More than anything else, I learned so much about the issue from Reality SF sermon series of “Racism”. I loved, loved how Pastor Dave Lomas introduce this sensitive topic. In the first sermon of this series, When we talk and what we talk about Race, He addressed several heavy questions such as “Is it right that church discuss such a social and political matter?” first, and share how much of Racism is deeply ingrained in this society.
Do we talk about this at church? Absolutely. Apostle Paul confronted Peter at the early church saying Peter was acting in a racily prejudiced way by not extending equal grace to the gentiles, and this isn’t living in line with the truth of the gospel. Naming Racism and rooting it out is deeply in line with the truth of the gospel. Racism is made by human to oppress other human being. To inflict upon power and discrimination. It started and stemmed in the inception of this country…
I found his next sermon, Disrupting Racism, deeply inspiring and concrete. The process of healing and reconciliation was actually very much similar to the healings from other sins and structural injustices (which reminds of this talk — Fight like a peacemaker, where she talks about conflict resolution between married couple). Let me introduce step by step action plans to disrupt racism by Dave Lomas.
- 1. We must allow ourselves to be disrupted by the holy spirit.
- 2. No one understands when Racism is and where it hides. Even implicit Racism needs to be called out.
- 3. We need to build racial stamina. We need to staying in the conversation no matter how painful it is.
- 4. We need to expel Individualism. Social structural evil needs to be recognized and dealt with.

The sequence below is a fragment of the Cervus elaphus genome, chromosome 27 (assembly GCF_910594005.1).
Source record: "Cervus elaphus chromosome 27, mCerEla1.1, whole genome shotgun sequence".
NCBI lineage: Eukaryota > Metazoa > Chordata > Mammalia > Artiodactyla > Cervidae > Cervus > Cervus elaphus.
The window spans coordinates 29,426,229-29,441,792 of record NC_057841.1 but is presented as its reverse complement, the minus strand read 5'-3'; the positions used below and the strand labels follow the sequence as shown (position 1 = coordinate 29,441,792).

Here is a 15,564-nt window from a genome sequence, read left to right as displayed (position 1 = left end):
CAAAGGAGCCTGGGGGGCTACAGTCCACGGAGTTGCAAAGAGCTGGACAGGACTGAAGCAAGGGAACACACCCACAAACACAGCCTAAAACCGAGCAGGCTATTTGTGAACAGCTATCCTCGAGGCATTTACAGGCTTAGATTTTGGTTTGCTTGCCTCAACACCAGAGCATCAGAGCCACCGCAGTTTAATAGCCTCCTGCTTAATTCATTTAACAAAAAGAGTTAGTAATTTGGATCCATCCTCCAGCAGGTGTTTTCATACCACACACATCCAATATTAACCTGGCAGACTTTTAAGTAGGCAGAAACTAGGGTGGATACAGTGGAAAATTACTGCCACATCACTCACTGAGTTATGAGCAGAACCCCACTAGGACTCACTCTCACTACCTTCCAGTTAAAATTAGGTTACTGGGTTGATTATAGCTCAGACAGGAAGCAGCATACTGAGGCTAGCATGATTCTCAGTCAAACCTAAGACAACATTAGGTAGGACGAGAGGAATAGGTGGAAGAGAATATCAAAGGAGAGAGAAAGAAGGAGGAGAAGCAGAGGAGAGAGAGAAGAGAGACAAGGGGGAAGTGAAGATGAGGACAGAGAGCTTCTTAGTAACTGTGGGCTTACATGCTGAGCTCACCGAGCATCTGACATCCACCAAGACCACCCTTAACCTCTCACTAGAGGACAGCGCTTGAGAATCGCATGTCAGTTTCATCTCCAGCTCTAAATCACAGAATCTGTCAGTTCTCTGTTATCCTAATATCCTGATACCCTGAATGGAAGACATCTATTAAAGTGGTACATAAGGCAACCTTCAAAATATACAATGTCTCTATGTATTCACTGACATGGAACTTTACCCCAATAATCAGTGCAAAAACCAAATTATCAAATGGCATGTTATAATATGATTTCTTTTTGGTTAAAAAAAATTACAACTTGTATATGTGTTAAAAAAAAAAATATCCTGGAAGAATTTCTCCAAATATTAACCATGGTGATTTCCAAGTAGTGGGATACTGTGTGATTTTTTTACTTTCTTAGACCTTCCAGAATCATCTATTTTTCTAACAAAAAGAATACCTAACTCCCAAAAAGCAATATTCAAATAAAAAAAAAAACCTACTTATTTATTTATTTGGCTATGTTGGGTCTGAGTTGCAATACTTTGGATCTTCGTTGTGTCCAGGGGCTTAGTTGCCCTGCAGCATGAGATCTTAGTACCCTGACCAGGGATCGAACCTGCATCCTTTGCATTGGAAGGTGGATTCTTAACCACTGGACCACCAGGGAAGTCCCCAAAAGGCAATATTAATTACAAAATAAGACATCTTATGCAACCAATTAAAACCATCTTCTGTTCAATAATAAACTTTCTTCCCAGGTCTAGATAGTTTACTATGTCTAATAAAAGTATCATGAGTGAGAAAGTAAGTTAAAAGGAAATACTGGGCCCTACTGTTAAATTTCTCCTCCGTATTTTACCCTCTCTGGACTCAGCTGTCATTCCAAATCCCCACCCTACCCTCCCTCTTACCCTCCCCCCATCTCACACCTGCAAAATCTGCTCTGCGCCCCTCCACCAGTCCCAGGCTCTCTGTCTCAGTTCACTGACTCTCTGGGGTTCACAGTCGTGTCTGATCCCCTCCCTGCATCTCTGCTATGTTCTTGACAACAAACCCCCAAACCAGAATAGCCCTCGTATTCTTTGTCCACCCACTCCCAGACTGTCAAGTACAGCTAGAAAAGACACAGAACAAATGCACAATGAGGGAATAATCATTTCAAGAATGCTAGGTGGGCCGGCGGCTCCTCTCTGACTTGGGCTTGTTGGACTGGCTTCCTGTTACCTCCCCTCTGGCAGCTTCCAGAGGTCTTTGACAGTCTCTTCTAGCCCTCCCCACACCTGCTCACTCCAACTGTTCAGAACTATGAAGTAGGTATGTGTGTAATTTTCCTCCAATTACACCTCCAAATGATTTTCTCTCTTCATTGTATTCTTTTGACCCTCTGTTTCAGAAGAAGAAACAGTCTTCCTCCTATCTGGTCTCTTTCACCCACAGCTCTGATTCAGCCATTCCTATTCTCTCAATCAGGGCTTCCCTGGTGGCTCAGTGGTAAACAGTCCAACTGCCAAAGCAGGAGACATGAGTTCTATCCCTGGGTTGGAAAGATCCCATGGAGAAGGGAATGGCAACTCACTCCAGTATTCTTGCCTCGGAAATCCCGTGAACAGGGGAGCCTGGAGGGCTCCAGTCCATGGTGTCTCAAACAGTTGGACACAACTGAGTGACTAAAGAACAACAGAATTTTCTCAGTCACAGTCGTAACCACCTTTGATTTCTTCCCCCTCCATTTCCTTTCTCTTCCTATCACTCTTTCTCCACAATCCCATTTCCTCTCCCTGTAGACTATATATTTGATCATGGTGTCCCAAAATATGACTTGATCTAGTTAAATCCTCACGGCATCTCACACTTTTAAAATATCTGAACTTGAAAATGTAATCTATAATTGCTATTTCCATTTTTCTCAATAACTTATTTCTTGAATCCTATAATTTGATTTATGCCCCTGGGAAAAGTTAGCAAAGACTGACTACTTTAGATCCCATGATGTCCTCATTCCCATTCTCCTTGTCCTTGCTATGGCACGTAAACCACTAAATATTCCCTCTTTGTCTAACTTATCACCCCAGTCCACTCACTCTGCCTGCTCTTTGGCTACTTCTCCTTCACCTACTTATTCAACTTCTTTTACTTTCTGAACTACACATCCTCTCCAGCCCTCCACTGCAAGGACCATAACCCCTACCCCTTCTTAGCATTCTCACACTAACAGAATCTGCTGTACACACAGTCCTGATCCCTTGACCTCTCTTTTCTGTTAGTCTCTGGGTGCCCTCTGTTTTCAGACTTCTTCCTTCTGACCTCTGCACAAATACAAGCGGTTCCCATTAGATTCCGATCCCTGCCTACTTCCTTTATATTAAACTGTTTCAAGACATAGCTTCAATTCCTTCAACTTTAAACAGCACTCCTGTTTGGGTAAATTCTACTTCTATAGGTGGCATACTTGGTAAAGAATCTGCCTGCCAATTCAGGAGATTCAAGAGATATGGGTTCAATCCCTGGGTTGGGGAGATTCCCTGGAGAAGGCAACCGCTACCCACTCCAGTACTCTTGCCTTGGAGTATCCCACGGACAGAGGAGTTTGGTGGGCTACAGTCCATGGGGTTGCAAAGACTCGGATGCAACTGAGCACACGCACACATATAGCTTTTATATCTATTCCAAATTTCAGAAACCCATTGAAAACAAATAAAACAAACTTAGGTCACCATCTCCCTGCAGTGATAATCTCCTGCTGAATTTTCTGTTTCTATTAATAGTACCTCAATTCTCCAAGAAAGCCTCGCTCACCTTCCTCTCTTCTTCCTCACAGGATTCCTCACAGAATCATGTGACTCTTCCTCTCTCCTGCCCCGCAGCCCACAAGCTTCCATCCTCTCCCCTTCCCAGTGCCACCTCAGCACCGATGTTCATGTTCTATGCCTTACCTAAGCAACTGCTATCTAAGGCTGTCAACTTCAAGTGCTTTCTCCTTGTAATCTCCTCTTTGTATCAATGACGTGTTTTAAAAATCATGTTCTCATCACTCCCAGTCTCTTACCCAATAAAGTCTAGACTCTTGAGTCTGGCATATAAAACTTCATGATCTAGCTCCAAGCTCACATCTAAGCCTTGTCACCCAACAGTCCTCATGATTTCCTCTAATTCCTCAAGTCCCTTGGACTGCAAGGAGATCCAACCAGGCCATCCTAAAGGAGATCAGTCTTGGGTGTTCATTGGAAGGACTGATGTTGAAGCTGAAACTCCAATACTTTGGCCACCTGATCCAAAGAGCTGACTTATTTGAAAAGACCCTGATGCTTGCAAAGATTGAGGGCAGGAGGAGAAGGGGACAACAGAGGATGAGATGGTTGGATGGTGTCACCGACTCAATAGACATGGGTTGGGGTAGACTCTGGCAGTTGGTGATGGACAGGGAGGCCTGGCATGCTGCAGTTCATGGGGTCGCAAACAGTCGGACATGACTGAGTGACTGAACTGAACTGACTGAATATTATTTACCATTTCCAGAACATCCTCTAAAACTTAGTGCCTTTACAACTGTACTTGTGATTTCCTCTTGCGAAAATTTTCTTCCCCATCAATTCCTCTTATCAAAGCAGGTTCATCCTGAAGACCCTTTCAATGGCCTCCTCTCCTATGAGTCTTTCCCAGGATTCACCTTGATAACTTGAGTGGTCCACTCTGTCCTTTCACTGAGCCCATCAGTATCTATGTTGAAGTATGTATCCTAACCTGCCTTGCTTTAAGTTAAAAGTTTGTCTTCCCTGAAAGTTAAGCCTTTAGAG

- 5. Lament. Lamenting is a heavy work. It’s a concrete action that will bear fruits.
Other talks/sermon shared the similar sentiments.
- Balancing Lamenting and Action introduced 7 steps to help balance being vs doing: 1. Prayer → 2. Listen → 3. Self-awareness → 4. Seek wisdom/guidance+be focused → 5. Don’t be deterred (be faithful) → 6. Pace ourself → 7. Grace seeking
- After pastor Dihan Lee convicts us that we are designed to be different but united through the difference in his sermon about Racism, he shared three steps: 1. Lamenting 2. Listen and ask good questions 3. Advocating was refreshing.
- Bethel Church’s senior pastor Eric Johnson shared how complex of a matter this is (saying it’s not a 2D conversation), and called all of us to engage in this matter with scripture of biblical view, not the political view or any other worldly view. His recommended steps are very much in line with others. 1. Be humbled. 2. Pray. 3. Learn (from experts and from scripture, not from a self-selected media). 4. Step in and engage.
- And as always, Praxis shares refreshing thoughts and leadership on this matter. I enjoyed Dave’s Race & Redemptive Entrepreneurship and even borrowed his opening on the opening of the part1 of this series.
Lastly, hearing directly from African American friends as well as learning what other African American fellow brothers and sisters are going through has been deeply instrumental in my journey of learning. This write-ups from a Black hiphop artist Shai made me teared up and mourning. Let me quote a few paragraphs on his reply to a Christian white sister’s email “how are you doing”
I am heartbroken and devastated. I feel gutted. I haven’t been able to focus on much at all since I saw the horrific video of George Floyd’s murder. The image of that officer with hand in pocket as he calmly and callously squeezed the life out of that man while he begged for his life is an image that will haunt me until the day I die. But it’s not just the video of this one incident. For many black people, it’s never about just one incident. Just as it wasn’t just about the videos of Eric Garner, Tamir Rice, Philando Castile, Sandra Bland, Laquan McDonald, Walter Scott, Rodney King, etc., etc., etc., etc.